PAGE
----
There’s an interesting conversation between Neo and Councillor Hamann in The Matrix Reloaded movie. They talk about the difference between the machines that we (people) control and those that we don’t control, the AI controlled machines, the enslaver of humans in The Matrix trilogy. Here’s the most interesting part of this conversation:
But we control these machines, they don’t control us
Of course not, how could they? The idea’s pure nonsense, but… it does make one wonder just… what is control?
If we wanted, we could shut these machines down
Of course… that’s it. You hit it! That’s control, isn’t it? If we wanted, we could smash them to bits. Although if we did, we’d have to consider what would happen to our lights, our heat, our air
So we need machines and they need us. Is that your point, Councillor?
The year is 2019 and we still haven’t celebrated the birth of Artificial general intelligence but AI is surely getting hotter topic by the day. To grab more attention, the daily news usually resort to the FUD (Fear, uncertainty, and doubt) tactic. “Will a certain profession become obsolete in the next 10 years because of AI?”, “How many jobs will be lost because of AI in the years to come?” and so on.
The downside of all this is that we’re focusing on the wrong perspective – fear. The right perspective is that AI is still a tool that we can use to be more productive and achieve better results. In certain areas like computer vision it’s indispensable. Yes, we still “control” it and we can still “stop” it but do we need to? Do we need to stop using all the technology that we already rely on?
In the medical sector, AI is already showing some very promising results. Whether it’s dermatology, radiology, anesthesiology, psychiatry, endocrinology or any other specialty, AI is already here, trying to make patients’ and doctors’ lives easier.
Almost a year and a half ago we released the first version of Healee, our telehealth platform that helps doctors and patients communicate better. One of the first features of the patient facing app was the so called Healee Chatbot. It’s a chatbot, based on AI, that asks patients questions about their symptoms, facts about their symptoms, severity and duration of the symptoms, lab results, if they have any, and so on.
Healee Chatbot “knows” what to ask about because it has been trained with tens of thousands of medical articles and data about medical conditions and diseases, and how these conditions typically unfold. The questions that Healee Chatbot asks don’t follow a predefined path but depend heavily on the patient’s age, gender, initial symptoms and the combination of the answers that the patient has provided so far during the conversation with the chatbot.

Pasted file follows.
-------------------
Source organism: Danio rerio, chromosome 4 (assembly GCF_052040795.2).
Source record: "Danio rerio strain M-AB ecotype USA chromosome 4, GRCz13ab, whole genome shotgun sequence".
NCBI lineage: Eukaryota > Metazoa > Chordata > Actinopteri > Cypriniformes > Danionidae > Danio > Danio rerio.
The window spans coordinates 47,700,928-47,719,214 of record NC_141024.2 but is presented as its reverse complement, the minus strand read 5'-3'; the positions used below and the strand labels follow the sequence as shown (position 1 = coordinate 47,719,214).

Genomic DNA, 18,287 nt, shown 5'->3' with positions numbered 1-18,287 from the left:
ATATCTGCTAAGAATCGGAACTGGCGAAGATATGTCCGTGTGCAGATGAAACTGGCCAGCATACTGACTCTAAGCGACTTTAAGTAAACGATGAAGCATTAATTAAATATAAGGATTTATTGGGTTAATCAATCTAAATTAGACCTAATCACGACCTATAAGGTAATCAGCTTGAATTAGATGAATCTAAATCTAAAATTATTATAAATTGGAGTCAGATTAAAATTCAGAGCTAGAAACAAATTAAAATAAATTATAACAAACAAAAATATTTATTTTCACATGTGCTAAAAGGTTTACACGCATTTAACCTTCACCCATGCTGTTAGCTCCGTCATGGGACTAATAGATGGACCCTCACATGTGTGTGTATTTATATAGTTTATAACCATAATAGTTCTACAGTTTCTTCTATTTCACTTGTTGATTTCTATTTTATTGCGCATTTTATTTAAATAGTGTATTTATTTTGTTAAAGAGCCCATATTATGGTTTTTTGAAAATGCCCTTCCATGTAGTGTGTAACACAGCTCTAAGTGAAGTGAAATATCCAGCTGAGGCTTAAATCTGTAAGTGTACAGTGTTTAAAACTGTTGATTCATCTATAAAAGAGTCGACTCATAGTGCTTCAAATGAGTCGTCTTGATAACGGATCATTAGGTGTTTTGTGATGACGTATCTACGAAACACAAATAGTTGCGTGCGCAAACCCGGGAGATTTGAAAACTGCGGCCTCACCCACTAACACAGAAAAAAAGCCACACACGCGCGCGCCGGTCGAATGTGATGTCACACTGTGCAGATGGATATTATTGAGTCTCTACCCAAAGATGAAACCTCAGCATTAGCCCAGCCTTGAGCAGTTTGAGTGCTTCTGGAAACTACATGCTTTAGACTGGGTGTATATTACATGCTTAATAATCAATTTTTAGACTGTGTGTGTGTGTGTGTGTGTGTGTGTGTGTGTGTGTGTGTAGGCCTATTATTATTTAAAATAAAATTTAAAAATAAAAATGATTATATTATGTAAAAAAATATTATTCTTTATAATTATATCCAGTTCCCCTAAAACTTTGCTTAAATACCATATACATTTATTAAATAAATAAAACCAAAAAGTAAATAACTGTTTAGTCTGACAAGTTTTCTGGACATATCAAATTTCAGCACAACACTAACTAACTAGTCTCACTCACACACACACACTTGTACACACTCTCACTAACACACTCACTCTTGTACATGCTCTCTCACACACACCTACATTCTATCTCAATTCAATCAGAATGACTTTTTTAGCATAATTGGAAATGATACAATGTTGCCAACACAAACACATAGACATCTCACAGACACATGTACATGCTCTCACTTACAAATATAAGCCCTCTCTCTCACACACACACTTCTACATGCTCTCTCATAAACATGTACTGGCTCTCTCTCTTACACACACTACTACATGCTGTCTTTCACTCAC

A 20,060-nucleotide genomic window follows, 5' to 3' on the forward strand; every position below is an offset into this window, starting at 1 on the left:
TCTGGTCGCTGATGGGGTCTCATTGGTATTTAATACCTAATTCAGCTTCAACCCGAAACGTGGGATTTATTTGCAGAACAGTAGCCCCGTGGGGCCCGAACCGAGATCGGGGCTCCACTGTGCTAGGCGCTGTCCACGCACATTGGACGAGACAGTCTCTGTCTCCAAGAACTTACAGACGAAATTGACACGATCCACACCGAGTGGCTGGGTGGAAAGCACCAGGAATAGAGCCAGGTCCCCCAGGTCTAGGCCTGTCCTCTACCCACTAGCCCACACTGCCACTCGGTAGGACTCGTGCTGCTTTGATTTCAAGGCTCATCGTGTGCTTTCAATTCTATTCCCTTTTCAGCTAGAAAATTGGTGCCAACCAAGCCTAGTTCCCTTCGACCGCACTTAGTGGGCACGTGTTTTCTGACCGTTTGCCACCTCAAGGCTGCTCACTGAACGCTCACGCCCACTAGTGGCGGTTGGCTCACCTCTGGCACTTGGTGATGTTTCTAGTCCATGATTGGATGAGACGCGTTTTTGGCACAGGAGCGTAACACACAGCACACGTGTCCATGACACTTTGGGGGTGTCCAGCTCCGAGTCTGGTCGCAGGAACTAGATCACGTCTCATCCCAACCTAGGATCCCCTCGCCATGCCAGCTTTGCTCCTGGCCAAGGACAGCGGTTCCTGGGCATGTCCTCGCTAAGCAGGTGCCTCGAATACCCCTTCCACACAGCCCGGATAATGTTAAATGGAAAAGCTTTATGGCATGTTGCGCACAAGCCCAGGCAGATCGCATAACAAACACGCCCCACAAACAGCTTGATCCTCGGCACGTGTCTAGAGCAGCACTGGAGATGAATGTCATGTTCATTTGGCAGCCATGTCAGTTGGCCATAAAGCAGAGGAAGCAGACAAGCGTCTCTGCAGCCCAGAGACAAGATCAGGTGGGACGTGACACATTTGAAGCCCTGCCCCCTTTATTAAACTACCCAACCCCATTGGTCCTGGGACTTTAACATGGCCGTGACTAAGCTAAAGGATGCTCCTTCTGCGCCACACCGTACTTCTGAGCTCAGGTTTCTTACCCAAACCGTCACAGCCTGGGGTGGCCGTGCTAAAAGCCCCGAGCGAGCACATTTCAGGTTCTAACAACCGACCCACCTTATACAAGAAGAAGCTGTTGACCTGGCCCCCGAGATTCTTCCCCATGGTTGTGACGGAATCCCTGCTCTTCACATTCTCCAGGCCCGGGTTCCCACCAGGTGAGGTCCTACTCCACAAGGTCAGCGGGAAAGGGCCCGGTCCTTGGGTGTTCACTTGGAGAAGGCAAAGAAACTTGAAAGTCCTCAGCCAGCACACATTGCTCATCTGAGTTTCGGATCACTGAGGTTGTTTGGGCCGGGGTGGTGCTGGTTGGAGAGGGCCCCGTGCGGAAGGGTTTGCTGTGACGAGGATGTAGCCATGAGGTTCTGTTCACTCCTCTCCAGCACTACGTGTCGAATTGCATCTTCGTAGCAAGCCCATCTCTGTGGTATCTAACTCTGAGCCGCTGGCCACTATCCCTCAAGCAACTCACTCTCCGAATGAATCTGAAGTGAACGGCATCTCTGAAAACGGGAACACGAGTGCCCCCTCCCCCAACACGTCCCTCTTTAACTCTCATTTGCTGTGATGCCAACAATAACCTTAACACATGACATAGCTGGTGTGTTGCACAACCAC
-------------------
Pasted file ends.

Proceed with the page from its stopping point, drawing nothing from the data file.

In essence, Healee Chatbot asks all these questions while trying to find several of the most probable medical conditions that match the provided symptoms but the most important part is that at the end of the session with Healee Chatbot, patients are guided to the right specialist.
For the last one year, we have significantly improved Healee Chatbot and we have trained it with even more data in order to make it more accurate but since day one another question has been troubling our minds. How to put Healee Chatbot in favor of doctors? Doctors seemed reluctant to consider taking advantage of the results, the possible conditions that the chatbot has found out. The possible specialties were not of much interest as well, since the patients who had already reached the doctor were obviously aware what specialist to look for.
But we were thinking too much about the destination, the end results, and less about the journey itself, the conversation between Healee ChatBot and the patient. Almost every doctor consultation starts with questions and if someone (an “assistant”) could help doctors with that part of the consultation and save them time, that seemed like a nice idea to explore.
That’s how the Healee doctor assistant was born. It’s basically Healee Chatbot repackaged as an assistant in service of doctors. When doctors have the Healee Assistant feature activated and patients contact them via Healee, the assistant will greet them and ask them to go through a short conversation with them in order to better prepare the doctor for the consultation.
Doctors, on the other hand, receive a summary of the conversation between the assistant and the patient, and can continue from then on, asking more questions and giving the best care to their patients.
While many of the Healee features have a strong focus on telemedicine, the Personal Assistant could be used even beyond the typical online consultation scenarios. For example, if doctors could have these conversation summaries before the actual on-site consultations, they could make the necessary adjustments. For example, if a certain case looks urgent, they could move the patient appointment to an earlier date, they could advise a patient to have some lab tests before the consultation or if a certain treatment needs to be changed sooner, they could advise the patient about that.
We believe that even if the saved time per consultation is in the range of several minutes, the combined saved time for doctors could be hours and that time could be used by them to see more patients and deliver the best possible care to those patients.